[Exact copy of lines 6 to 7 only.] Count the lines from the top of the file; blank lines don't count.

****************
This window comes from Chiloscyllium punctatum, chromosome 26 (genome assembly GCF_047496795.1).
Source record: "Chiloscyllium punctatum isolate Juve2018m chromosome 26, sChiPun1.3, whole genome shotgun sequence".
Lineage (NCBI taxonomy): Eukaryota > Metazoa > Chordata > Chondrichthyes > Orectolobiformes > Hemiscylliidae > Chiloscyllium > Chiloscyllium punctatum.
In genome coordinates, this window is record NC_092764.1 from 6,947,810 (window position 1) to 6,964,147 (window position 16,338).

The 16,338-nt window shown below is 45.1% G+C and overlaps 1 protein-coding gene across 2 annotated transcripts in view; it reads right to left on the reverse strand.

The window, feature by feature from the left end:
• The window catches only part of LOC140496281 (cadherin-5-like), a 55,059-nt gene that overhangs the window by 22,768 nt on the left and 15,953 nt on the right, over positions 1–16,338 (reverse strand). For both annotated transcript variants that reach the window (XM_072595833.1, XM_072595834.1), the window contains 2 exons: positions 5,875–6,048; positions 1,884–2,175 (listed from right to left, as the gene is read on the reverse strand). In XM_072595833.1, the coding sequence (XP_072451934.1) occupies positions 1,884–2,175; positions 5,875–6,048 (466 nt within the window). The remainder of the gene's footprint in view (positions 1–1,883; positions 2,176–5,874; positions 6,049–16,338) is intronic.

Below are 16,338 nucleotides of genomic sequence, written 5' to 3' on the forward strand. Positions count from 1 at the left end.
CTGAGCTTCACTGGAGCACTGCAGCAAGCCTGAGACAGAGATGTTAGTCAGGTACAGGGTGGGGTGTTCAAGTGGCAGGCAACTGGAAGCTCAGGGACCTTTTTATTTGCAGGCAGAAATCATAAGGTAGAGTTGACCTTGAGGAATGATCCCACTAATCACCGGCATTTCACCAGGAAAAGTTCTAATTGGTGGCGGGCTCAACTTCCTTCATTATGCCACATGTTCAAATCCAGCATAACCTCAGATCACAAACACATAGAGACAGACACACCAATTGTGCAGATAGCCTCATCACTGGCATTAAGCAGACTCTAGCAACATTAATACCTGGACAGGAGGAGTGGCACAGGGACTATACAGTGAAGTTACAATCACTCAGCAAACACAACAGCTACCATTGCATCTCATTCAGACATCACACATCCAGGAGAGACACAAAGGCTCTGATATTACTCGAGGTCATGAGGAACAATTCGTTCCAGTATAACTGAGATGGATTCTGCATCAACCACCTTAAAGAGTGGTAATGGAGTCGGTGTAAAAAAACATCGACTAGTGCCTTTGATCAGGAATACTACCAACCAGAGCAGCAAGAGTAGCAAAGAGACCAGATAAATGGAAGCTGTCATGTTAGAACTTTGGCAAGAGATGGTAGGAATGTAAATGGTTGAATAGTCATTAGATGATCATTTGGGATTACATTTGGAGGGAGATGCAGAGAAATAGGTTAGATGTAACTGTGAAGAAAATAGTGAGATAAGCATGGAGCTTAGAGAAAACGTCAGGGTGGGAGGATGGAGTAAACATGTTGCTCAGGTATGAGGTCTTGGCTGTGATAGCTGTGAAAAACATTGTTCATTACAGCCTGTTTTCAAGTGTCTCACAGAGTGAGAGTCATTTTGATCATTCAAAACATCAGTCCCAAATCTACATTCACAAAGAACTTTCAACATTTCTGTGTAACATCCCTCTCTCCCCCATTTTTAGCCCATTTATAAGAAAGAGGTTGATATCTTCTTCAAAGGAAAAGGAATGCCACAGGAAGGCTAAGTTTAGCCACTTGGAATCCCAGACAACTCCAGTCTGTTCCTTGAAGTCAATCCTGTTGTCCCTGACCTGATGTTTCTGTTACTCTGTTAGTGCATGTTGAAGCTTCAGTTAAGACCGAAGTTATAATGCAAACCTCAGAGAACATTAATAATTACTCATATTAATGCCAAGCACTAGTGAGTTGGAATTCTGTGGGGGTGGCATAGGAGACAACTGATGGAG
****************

The window, feature by feature from the left end:
• The window catches only part of LOC140496281 (cadherin-5-like), a 55,059-nt gene that overhangs the window by 22,768 nt on the left and 15,953 nt on the right, over positions 1–16,338 (reverse strand). For both annotated transcript variants that reach the window (XM_072595833.1, XM_072595834.1), the window contains 2 exons: positions 5,875–6,048; positions 1,884–2,175 (listed from right to left, as the gene is read on the reverse strand). In XM_072595833.1, the coding sequence (XP_072451934.1) occupies positions 1,884–2,175; positions 5,875–6,048 (466 nt within the window). The remainder of the gene's footprint in view (positions 1–1,883; positions 2,176–5,874; positions 6,049–16,338) is intronic.